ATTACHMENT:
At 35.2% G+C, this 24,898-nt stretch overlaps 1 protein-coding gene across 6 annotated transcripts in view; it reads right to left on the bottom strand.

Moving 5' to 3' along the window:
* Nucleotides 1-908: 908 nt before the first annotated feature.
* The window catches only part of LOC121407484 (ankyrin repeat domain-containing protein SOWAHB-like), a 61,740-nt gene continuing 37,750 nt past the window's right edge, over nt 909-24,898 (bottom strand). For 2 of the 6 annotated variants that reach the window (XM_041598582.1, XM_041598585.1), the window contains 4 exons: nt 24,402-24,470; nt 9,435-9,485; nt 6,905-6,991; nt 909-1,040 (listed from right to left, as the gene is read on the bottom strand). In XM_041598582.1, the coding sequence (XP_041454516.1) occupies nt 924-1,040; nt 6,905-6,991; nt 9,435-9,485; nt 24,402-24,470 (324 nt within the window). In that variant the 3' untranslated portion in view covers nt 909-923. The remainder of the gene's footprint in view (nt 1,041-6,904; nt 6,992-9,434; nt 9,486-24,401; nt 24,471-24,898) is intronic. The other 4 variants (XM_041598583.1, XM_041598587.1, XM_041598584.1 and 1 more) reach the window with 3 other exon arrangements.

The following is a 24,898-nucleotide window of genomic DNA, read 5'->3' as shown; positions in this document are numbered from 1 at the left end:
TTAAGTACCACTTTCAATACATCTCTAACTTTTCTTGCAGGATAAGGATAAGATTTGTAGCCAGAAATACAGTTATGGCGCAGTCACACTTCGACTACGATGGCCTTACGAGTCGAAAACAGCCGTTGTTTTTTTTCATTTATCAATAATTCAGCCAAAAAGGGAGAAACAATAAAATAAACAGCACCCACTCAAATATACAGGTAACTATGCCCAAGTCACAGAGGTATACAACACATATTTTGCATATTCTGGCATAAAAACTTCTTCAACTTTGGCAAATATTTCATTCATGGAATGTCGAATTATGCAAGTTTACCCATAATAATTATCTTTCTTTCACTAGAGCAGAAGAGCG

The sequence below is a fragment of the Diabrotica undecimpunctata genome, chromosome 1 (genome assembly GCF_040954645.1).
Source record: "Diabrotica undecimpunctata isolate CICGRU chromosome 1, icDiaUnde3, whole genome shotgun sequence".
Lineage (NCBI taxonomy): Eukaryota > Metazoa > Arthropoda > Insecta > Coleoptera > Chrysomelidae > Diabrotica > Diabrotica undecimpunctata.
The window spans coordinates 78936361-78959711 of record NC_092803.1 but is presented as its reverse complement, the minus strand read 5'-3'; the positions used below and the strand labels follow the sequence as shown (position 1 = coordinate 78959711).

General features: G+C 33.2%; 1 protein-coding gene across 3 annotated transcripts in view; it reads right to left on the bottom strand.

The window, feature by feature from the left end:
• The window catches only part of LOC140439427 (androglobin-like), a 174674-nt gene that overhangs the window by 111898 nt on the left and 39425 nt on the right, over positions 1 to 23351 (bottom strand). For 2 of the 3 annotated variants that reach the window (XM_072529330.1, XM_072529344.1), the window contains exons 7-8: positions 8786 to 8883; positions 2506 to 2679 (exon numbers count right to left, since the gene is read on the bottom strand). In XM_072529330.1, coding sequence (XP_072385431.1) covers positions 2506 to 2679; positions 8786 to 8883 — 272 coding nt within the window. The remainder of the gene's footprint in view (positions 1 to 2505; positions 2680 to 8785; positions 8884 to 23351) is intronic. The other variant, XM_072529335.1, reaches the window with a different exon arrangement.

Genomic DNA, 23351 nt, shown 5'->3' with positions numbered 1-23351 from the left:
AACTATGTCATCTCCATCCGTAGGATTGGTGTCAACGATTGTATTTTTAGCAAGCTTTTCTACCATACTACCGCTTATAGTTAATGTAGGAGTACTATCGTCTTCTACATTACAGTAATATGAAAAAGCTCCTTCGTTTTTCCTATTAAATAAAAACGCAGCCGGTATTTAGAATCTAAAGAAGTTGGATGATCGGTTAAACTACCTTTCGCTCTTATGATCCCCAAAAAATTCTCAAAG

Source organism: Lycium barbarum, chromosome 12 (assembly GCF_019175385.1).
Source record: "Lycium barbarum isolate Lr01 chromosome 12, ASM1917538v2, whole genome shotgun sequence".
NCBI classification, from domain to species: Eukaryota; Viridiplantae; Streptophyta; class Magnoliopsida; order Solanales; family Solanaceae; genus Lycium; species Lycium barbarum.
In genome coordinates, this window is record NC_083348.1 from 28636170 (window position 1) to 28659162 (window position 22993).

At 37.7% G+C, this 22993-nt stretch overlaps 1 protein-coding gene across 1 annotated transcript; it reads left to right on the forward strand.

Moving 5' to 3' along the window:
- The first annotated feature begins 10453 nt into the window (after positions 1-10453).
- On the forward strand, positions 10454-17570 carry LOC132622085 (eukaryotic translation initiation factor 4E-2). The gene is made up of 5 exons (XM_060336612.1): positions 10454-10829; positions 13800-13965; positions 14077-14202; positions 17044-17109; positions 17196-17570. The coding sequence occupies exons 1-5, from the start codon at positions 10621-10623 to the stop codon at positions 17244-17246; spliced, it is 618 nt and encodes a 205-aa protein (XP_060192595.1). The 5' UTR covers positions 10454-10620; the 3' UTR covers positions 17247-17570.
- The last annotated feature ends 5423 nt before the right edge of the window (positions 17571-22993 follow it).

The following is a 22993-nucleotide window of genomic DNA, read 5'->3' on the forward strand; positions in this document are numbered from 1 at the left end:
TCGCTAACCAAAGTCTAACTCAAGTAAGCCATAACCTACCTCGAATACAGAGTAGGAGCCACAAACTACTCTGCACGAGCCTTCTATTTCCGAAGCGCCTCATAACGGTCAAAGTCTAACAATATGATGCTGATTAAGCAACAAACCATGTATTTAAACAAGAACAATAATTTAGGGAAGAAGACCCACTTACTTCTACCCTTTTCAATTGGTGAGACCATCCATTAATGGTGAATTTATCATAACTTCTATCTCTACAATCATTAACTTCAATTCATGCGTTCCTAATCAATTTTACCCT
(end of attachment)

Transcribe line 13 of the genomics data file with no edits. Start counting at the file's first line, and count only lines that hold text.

• The window catches only part of LOC140439427 (androglobin-like), a 174674-nt gene that overhangs the window by 111898 nt on the left and 39425 nt on the right, over positions 1 to 23351 (bottom strand). For 2 of the 3 annotated variants that reach the window (XM_072529330.1, XM_072529344.1), the window contains exons 7-8: positions 8786 to 8883; positions 2506 to 2679 (exon numbers count right to left, since the gene is read on the bottom strand). In XM_072529330.1, coding sequence (XP_072385431.1) covers positions 2506 to 2679; positions 8786 to 8883 — 272 coding nt within the window. The remainder of the gene's footprint in view (positions 1 to 2505; positions 2680 to 8785; positions 8884 to 23351) is intronic. The other variant, XM_072529335.1, reaches the window with a different exon arrangement.